Palriament – The controversial Expropriation Bill, which sets out the legislative requirements for the State to lay claim to land, was passed by the National Assembly on Tuesday.
While the biggest opposition parties rejected the bill, it was pushed through by the ruling African National Congress (ANA) with 202 votes in favour of the vote, 88 against, with two abstentions.
The Democratic Alliance opposed the bill, denouncing, among others, the definition of “property” in the bill as not being limited to land only.
DA MP Anchen Dreyer said this meant it was “wide open to interpretation” and could mean that intellectual property, taxi fleets, cattle and other movable property could be expropriated.
She added it could have a detrimental effect on the economy.
“It is essential that all citizens know that their property rights are secure,” said Dreyer.
“Moreover it is crucial for foreign investment that property rights are secure. Without this knowledge South Africa will no longer remain a desirable destination for foreign investment.”
As expected, the Economic Freedom Fighters also rejected the bill, but for different reasons. It wants “expropriation without compensation”.
“The EFF calls for the total expropriation of South African land without compensation so we can restore the dignity of our people because as long as our people remain landless, we remain a conquered nation by the white people and their handlers which is white monopoly capital,” said the party’s Marshall Dlamini.
The IFP supported the bill, calling it “long overdue”, but the United Democratic Movement objected to the bill on the grounds that while land could be expropriated for restitution purposes, those who were dispossessed of their land prior to the 1913 Land Act would not benefit.
Freedom Front Plus MP Pieter Groenewald labelled the bill “bad news for land owners in the country”.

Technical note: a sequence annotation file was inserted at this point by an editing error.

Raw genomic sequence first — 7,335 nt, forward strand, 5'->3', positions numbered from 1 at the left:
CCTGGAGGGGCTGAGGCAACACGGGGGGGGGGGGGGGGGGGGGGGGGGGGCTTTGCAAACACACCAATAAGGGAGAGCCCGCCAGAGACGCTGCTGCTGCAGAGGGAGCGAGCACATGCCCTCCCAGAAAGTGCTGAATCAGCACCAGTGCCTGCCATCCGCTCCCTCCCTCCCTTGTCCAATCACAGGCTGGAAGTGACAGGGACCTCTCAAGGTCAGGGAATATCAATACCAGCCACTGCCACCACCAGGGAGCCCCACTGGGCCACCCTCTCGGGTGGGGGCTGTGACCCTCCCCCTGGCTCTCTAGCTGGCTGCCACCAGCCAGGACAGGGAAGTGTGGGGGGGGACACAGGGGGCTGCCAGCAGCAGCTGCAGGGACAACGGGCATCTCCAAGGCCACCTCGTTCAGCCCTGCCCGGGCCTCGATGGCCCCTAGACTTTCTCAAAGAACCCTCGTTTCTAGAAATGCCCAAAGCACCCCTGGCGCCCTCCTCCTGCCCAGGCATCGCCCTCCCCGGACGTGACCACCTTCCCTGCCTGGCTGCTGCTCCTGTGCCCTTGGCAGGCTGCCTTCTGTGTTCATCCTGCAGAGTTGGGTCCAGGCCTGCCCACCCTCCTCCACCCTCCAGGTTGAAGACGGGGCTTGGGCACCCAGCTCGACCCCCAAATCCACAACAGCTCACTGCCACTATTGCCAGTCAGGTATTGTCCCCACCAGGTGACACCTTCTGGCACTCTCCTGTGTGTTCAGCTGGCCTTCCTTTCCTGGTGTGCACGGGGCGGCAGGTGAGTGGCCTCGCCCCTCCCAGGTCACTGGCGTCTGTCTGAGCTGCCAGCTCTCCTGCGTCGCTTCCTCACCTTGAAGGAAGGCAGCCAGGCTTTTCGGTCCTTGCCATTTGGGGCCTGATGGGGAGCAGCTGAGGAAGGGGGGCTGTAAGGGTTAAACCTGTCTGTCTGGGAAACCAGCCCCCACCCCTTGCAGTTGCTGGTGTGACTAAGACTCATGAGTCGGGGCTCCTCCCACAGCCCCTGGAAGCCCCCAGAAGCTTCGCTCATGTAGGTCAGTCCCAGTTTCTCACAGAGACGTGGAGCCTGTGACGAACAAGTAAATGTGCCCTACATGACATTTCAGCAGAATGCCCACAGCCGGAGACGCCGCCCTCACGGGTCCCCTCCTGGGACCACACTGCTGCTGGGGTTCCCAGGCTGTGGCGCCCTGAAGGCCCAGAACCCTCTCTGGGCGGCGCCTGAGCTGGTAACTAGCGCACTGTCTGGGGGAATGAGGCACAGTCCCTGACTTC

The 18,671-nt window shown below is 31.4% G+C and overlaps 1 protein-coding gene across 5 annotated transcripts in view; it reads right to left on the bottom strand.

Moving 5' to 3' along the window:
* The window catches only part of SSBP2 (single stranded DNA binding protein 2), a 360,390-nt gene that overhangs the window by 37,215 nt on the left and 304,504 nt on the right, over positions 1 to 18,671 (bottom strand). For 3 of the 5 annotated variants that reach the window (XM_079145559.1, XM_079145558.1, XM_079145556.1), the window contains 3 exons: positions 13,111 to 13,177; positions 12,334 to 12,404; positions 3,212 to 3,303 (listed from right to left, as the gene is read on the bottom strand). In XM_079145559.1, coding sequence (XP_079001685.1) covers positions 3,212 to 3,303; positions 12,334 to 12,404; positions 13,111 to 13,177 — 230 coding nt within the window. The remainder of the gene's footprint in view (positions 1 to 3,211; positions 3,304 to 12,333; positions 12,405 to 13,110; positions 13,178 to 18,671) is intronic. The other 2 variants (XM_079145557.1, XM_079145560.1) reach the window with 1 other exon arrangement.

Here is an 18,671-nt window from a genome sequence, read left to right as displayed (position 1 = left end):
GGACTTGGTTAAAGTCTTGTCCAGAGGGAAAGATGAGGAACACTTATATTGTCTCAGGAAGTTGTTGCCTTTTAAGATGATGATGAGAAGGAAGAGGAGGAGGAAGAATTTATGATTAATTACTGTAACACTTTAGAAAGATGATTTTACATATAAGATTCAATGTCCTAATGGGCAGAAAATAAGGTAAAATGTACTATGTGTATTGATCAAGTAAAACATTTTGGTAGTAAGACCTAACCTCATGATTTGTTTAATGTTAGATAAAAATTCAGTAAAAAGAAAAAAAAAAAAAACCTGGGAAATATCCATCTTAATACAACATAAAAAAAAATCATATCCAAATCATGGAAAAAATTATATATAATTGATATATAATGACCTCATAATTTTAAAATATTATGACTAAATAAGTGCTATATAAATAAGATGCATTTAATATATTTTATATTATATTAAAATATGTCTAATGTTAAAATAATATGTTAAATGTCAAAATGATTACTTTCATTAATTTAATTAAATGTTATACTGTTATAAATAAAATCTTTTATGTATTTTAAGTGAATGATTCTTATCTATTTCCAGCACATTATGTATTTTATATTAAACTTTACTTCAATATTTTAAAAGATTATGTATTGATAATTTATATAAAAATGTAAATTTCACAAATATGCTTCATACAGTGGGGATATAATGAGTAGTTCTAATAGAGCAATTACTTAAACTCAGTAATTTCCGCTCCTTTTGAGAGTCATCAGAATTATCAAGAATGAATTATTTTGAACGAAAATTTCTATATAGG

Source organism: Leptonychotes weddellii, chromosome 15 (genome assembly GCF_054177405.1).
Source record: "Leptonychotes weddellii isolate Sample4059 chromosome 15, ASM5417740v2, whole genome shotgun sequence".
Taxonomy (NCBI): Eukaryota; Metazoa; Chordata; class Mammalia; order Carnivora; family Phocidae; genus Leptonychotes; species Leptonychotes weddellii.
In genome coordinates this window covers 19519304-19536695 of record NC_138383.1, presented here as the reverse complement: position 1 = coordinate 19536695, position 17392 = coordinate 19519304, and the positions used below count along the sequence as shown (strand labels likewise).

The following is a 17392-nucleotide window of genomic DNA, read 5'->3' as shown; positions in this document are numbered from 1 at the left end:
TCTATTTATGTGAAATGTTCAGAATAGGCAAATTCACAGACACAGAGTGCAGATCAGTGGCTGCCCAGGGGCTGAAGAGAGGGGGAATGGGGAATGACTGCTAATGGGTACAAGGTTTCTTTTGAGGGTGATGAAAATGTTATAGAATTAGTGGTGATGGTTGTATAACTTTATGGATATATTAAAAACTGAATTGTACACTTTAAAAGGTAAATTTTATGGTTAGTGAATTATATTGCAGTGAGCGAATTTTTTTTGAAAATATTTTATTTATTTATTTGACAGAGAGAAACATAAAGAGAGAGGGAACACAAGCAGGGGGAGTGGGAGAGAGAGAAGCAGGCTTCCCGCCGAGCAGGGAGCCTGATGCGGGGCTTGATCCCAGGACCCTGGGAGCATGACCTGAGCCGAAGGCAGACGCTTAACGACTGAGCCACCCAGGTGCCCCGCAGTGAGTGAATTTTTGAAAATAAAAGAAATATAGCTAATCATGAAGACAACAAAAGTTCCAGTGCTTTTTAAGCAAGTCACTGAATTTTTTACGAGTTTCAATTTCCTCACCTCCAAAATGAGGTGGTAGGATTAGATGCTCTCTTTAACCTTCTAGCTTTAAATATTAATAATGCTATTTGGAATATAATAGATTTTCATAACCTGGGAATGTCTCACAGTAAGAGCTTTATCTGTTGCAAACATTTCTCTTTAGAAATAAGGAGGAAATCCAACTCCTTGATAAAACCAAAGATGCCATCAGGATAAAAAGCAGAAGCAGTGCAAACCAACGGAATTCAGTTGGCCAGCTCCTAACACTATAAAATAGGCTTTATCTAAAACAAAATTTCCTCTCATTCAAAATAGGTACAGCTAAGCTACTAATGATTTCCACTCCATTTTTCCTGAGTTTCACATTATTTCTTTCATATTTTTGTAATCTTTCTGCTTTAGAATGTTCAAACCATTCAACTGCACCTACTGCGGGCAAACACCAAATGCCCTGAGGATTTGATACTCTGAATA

“It is a precursor to land grabs being done legally,” said Groenewald.
Deputy Public Works Minister Jeremy Cronin dismissed the fears of opposition parties, saying the bill was both administratively fair to land owners, and protected the State from having to pay “extortionate amounts of money” to effect land restitution.
Cronin said legislators had for over 20 years failed to develop a law of general application which was in keeping with the Constitution.
“The absence of such a law of general application has been unfair to the public. It’s been unfair to investors,” he said.
“It’s been unfair to the judiciary which is often being called on to pronounce on cases of expropriation without clear legislative guidance, and its absence is also unfair to the expropriating authority.”
The Expropriation Bill sets out the rules by which the government can lay claim to land “in the public interest” and “for public purpose”.
While land owners would be paid compensation, the State would not merely rely on “market value” to determine the rand amount to be paid.
Other criteria include the “history of the acquisition”, “the current use of the property”, and “the purpose of expropriation”.
Land owners would also be able to approach the courts should they not be happy with the compensation paid.